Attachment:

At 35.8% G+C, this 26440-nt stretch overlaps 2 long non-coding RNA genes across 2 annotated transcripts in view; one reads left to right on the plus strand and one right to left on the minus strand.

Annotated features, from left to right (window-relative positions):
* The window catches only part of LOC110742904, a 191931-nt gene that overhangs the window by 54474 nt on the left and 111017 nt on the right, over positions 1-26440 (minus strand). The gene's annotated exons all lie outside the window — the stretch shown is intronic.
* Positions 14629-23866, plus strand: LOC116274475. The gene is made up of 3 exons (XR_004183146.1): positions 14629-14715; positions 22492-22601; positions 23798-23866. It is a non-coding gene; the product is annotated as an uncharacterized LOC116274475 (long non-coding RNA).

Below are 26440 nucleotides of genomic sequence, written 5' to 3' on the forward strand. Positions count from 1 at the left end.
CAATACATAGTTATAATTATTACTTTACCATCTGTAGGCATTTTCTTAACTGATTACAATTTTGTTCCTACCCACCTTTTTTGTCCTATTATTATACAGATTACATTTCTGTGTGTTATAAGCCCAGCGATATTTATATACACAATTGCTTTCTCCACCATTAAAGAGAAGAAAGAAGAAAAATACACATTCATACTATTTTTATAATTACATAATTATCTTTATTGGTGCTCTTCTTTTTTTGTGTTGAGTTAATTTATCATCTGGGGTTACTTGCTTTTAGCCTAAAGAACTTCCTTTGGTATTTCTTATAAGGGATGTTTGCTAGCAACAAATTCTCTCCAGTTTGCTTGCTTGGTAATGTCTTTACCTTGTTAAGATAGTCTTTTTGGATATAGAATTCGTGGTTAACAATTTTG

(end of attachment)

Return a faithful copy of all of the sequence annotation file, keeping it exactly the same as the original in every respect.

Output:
At 35.8% G+C, this 26440-nt stretch overlaps 2 long non-coding RNA genes across 2 annotated transcripts in view; one reads left to right on the plus strand and one right to left on the minus strand.

Annotated features, from left to right (window-relative positions):
* The window catches only part of LOC110742904, a 191931-nt gene that overhangs the window by 54474 nt on the left and 111017 nt on the right, over positions 1-26440 (minus strand). The gene's annotated exons all lie outside the window — the stretch shown is intronic.
* Positions 14629-23866, plus strand: LOC116274475. The gene is made up of 3 exons (XR_004183146.1): positions 14629-14715; positions 22492-22601; positions 23798-23866. It is a non-coding gene; the product is annotated as an uncharacterized LOC116274475 (long non-coding RNA).

Below are 26440 nucleotides of genomic sequence, written 5' to 3' on the forward strand. Positions count from 1 at the left end.
CAATACATAGTTATAATTATTACTTTACCATCTGTAGGCATTTTCTTAACTGATTACAATTTTGTTCCTACCCACCTTTTTTGTCCTATTATTATACAGATTACATTTCTGTGTGTTATAAGCCCAGCGATATTTATATACACAATTGCTTTCTCCACCATTAAAGAGAAGAAAGAAGAAAAATACACATTCATACTATTTTTATAATTACATAATTATCTTTATTGGTGCTCTTCTTTTTTTGTGTTGAGTTAATTTATCATCTGGGGTTACTTGCTTTTAGCCTAAAGAACTTCCTTTGGTATTTCTTATAAGGGATGTTTGCTAGCAACAAATTCTCTCCAGTTTGCTTGCTTGGTAATGTCTTTACCTTGTTAAGATAGTCTTTTTGGATATAGAATTCGTGGTTAACAATTTTG